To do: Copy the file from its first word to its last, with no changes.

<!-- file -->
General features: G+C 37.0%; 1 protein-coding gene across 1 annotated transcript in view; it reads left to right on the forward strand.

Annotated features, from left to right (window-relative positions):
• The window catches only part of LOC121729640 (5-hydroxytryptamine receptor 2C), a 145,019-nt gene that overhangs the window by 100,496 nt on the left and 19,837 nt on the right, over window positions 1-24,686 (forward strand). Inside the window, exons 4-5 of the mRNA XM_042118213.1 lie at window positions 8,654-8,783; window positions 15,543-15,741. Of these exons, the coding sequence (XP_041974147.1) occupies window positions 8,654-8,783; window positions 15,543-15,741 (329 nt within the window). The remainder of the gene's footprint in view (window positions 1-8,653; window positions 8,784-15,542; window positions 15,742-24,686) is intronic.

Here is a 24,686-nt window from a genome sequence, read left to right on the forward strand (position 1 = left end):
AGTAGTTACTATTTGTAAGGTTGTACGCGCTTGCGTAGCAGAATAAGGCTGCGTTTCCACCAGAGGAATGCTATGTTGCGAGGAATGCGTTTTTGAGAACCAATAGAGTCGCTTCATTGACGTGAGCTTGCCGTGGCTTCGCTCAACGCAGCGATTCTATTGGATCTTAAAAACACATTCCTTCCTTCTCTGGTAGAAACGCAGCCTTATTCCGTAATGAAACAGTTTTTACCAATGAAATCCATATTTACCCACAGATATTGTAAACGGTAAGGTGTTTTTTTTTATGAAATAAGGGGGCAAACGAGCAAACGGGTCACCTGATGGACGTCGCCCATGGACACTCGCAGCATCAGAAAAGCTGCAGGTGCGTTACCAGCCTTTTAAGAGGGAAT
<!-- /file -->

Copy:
General features: G+C 37.0%; 1 protein-coding gene across 1 annotated transcript in view; it reads left to right on the forward strand.

Annotated features, from left to right (window-relative positions):
• The window catches only part of LOC121729640 (5-hydroxytryptamine receptor 2C), a 145,019-nt gene that overhangs the window by 100,496 nt on the left and 19,837 nt on the right, over window positions 1-24,686 (forward strand). Inside the window, exons 4-5 of the mRNA XM_042118213.1 lie at window positions 8,654-8,783; window positions 15,543-15,741. Of these exons, the coding sequence (XP_041974147.1) occupies window positions 8,654-8,783; window positions 15,543-15,741 (329 nt within the window). The remainder of the gene's footprint in view (window positions 1-8,653; window positions 8,784-15,542; window positions 15,742-24,686) is intronic.

Here is a 24,686-nt window from a genome sequence, read left to right on the forward strand (position 1 = left end):
AGTAGTTACTATTTGTAAGGTTGTACGCGCTTGCGTAGCAGAATAAGGCTGCGTTTCCACCAGAGGAATGCTATGTTGCGAGGAATGCGTTTTTGAGAACCAATAGAGTCGCTTCATTGACGTGAGCTTGCCGTGGCTTCGCTCAACGCAGCGATTCTATTGGATCTTAAAAACACATTCCTTCCTTCTCTGGTAGAAACGCAGCCTTATTCCGTAATGAAACAGTTTTTACCAATGAAATCCATATTTACCCACAGATATTGTAAACGGTAAGGTGTTTTTTTTTATGAAATAAGGGGGCAAACGAGCAAACGGGTCACCTGATGGACGTCGCCCATGGACACTCGCAGCATCAGAAAAGCTGCAGGTGCGTTACCAGCCTTTTAAGAGGGAAT